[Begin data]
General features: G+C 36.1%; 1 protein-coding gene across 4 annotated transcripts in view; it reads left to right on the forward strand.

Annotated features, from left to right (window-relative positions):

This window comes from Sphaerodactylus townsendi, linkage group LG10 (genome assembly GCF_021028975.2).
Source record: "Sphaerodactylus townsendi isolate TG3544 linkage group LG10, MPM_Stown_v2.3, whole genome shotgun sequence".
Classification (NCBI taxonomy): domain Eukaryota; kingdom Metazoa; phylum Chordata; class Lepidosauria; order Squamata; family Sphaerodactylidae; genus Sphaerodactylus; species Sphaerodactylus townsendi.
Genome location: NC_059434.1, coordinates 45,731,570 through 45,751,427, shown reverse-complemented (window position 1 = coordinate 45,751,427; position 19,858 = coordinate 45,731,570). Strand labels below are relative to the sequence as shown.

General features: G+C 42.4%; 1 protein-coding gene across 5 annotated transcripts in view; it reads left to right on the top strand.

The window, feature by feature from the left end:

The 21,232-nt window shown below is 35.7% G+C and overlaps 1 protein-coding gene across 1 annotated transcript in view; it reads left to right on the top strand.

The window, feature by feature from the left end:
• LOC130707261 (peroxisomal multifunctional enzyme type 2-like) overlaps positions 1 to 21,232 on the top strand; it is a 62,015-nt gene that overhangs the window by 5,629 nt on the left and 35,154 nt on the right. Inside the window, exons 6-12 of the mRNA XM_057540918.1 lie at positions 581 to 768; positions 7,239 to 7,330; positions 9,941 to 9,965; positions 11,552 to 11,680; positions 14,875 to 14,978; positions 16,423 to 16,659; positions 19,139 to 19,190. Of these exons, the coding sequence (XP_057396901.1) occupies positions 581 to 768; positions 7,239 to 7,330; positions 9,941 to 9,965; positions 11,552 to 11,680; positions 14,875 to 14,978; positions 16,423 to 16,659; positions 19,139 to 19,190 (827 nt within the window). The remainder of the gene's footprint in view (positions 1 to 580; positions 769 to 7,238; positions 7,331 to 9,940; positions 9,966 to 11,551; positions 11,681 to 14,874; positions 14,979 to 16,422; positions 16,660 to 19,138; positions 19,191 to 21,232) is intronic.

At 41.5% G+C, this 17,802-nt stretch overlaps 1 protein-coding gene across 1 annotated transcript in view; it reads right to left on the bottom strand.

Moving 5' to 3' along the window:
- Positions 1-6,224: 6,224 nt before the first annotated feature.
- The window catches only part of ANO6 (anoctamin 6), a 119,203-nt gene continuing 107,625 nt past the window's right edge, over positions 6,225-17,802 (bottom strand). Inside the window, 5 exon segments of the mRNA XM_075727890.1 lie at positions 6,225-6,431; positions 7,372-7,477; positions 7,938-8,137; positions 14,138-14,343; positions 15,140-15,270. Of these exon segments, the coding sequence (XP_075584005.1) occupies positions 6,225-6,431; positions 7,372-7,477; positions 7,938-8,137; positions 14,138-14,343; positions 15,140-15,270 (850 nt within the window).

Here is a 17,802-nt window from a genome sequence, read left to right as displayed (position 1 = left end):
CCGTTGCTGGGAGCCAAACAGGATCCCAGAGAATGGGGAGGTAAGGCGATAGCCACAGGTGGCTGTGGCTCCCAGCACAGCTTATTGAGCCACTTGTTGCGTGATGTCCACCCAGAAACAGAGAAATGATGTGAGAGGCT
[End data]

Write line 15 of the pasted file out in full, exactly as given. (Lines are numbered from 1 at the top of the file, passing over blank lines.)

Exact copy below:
- The window catches only part of ANO6 (anoctamin 6), a 119,203-nt gene continuing 107,625 nt past the window's right edge, over positions 6,225-17,802 (bottom strand). Inside the window, 5 exon segments of the mRNA XM_075727890.1 lie at positions 6,225-6,431; positions 7,372-7,477; positions 7,938-8,137; positions 14,138-14,343; positions 15,140-15,270. Of these exon segments, the coding sequence (XP_075584005.1) occupies positions 6,225-6,431; positions 7,372-7,477; positions 7,938-8,137; positions 14,138-14,343; positions 15,140-15,270 (850 nt within the window).